Odette Alcantara used to call me, with loving sarcasm, “Miss Universe” and I would retaliate by calling her “Miss World.” Little would I guess that I’d ever quarrel with such loving terms. And only because “universal” has come to mean “global.” And “globalization,” in the wrong sense of the word, as it is touted today, is a bad word. It is the standardization or popularization of everything that benefits the Western world. (Miss World’s world).
One of globalization’s most obvious effects is that today you can hardly tell one beautiful face from another—such as of new movie stars and beauty queens. Every face seems to have been modeled on an imported template, and comes complete with a ton of makeup products for sale to achieve that “perfect look.”
Charice Pempengco seems to have surrendered her round-as-a-moon face to such a siren call. This has erased the unique physical characteristic to remember her by. Now she is just another pretty face. (Of course there’s her talent to see her through). It’s almost unnecessary to talk about plastic surgery.
The characteristics of a remodeled face are just too familiar—the eyes pulled at the corners to stretch a furrowed brow, a nose startlingly turned Caucasian. No more double chin, no more turkey neck, and the smile can no longer be smiled. It can be surreal.
Quit eating. Exercise all day to look like an anchovy—it’s fashionable. If too slothful to do so, the body-sculpting clinic can give you a shape while you doze off.
Readers by teachers
There was once an attempt to democratize the writing of public-school readers. It was assigned to a group of grade-school teachers to write. The logic was that since it was taught by them every day, they’d be the best ones to write it. Who needs a snooty creative writer! The teachers undertook the writing of the reader, not as individuals, but as a group. Everything was a communal decision—how the plot, the characters, the style of the stories would go. The writing was communal, too. Needless to say, the book turned out disastrous. It had no character—it was boring and soon became a basket case. Democratic group work.
This reminds me of a lesser but also “democratic” undertaking—the choice of a uniform costume for a group of matrons to wear to an important affair. They zeroed in on the Gibson Girl look.
If you are not old enough to remember, the Gibson Girl in the ’50s had a long billowy skirt, mutton sleeves, a kind of collar and a little black ribbon bow at the neck. The design was passed around the table for suggestions. For the dress to look good on fat and thin alike, it was suggested that the skirt be straight. Approved! Aren’t the sleeves a bit warm—can we just shorten? Approved! What about removing the collar and just making the neck a V? Approved! Isn’t the little black bow a bit too young for us? Removal approved!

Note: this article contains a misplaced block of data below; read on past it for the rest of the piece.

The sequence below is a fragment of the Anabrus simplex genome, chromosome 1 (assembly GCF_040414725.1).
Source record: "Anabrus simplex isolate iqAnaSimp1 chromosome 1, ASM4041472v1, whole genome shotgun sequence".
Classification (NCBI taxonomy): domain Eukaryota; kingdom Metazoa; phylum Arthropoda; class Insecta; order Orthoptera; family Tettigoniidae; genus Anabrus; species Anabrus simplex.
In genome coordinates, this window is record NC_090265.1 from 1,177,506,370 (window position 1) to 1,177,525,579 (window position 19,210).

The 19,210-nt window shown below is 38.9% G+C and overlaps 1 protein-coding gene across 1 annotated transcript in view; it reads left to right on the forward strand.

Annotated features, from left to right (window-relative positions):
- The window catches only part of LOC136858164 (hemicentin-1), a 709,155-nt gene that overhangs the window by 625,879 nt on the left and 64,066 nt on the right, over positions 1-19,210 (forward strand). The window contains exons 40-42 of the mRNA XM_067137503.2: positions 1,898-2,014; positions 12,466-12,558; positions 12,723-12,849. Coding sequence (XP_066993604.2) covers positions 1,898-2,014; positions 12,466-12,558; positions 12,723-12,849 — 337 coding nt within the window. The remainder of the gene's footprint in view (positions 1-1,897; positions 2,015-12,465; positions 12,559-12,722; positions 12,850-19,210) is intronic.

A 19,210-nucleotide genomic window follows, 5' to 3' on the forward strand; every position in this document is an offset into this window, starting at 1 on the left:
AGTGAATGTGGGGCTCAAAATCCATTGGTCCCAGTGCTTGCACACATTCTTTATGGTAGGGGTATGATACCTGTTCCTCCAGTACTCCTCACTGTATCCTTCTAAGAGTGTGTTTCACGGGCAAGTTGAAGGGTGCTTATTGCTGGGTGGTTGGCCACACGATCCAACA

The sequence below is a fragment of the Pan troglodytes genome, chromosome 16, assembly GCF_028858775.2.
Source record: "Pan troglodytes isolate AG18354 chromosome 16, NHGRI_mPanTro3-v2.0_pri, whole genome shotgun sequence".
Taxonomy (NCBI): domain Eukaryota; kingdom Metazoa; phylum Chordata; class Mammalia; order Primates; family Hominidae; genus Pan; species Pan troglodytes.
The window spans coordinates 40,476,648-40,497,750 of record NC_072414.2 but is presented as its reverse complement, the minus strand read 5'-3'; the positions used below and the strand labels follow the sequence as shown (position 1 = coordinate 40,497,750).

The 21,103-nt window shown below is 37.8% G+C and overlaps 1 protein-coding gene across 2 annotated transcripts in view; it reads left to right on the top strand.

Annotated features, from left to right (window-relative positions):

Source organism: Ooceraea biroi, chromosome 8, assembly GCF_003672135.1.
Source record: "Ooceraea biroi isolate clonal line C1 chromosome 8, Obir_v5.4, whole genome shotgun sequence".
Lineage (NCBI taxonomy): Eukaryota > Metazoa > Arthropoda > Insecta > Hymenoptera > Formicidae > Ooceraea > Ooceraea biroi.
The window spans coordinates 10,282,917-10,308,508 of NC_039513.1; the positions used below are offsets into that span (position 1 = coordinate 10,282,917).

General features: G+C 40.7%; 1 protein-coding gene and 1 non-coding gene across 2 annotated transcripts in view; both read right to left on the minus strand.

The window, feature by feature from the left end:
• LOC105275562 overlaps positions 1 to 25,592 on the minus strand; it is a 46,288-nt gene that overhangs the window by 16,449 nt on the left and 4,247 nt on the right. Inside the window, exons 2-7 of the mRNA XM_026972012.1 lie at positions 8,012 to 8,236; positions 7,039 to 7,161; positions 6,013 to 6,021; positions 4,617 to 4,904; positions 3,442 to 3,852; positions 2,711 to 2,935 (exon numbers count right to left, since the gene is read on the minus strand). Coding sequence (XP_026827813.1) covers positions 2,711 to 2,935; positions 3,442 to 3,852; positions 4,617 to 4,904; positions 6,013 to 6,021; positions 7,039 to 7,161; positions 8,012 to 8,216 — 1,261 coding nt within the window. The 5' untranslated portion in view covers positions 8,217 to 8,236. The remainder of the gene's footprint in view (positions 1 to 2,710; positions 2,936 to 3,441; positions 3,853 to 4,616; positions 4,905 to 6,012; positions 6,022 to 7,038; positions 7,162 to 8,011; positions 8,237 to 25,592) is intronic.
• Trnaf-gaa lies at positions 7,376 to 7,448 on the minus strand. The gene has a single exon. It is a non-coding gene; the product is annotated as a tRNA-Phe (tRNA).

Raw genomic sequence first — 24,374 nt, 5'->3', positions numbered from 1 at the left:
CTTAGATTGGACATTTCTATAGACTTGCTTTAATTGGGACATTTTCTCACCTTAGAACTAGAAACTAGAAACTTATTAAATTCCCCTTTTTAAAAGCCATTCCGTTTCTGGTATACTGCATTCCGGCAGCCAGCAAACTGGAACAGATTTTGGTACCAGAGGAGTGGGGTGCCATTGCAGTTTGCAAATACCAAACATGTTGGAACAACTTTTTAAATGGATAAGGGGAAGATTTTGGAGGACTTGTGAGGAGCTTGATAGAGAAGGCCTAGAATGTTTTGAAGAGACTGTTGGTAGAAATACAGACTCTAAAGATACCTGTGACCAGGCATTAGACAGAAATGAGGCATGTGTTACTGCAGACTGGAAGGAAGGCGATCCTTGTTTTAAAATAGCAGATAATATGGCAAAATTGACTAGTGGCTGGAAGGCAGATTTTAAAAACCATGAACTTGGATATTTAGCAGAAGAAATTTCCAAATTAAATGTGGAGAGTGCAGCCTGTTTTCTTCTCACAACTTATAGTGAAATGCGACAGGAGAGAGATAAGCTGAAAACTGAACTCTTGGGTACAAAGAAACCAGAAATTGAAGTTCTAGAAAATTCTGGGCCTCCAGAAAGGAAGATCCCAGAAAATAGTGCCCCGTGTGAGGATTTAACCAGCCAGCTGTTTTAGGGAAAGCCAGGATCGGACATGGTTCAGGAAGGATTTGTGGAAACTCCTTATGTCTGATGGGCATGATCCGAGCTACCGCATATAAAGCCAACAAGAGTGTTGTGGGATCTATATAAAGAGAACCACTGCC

I never knew how the costume ended up because I couldn’t go to the party. But from where I was sitting that day, the Gibson Girl dress was beginning to look like a maid’s uniform.
Editing the ‘saya’
The saya is my favorite formal attire because it is basically Filipino. But how it has devolved from native to western is a morality tale worth remembering. Way before my time, the first couturiers dismembered the saya—removed its tail, its yoke (panuelo), its overskirt (tapis).
The next bright designers connected the blouse to the skirt to make it comfortable, and streamline the look to become one continuous flow. At the same time, they changed its material to a contemporary fabric. Beautiful, but it looked exactly like a Western evening gown. With butterfly sleeves attached!
Oh, those sleeves! The original sleeves at first were down to the wrists, and then elbow length, then two inches shorter They were beautiful, transparent like paper lanterns. But the transparent fabric was soon unavailable and so the sleeves became the same cloth material as the now Western-looking evening gown-saya.
The abused saya sleeves got reduced in size even more! In the last version I spotted, they were the size of ordinary puffed sleeves but flattened like pancakes. The saya was at last democratic!
There is no entity I revere more than the Palanca Memorial Awards. Since the ’50s it has steadfastly encouraged Filipino writers to do their best. In the beginning there was only one category, the short story, English and Filipino, three prizes each. It was a singular honor to win an award.
Today there are about 21 categories of three prizes each, almost a hundred winners every year! Like the beautiful faces that one can no longer tell apart, or the saya that one can’t tell from the evening dress, it is almost impossible to remember the winners.
Awards are the most elitist of undertakings. They choose the unique, the most outstanding. They are not slices of a mammoth cake to be given to everyone. Those are called grants. This is not to suggest that there shouldn’t be so many categories.
I just don’t know how to reverse the process—raise the amount of the prize money but don’t add any more categories? Memorialize the literary pieces in books—some of this has been done. Stagger the awarding ceremonies per category? Worth a think, don’t you think?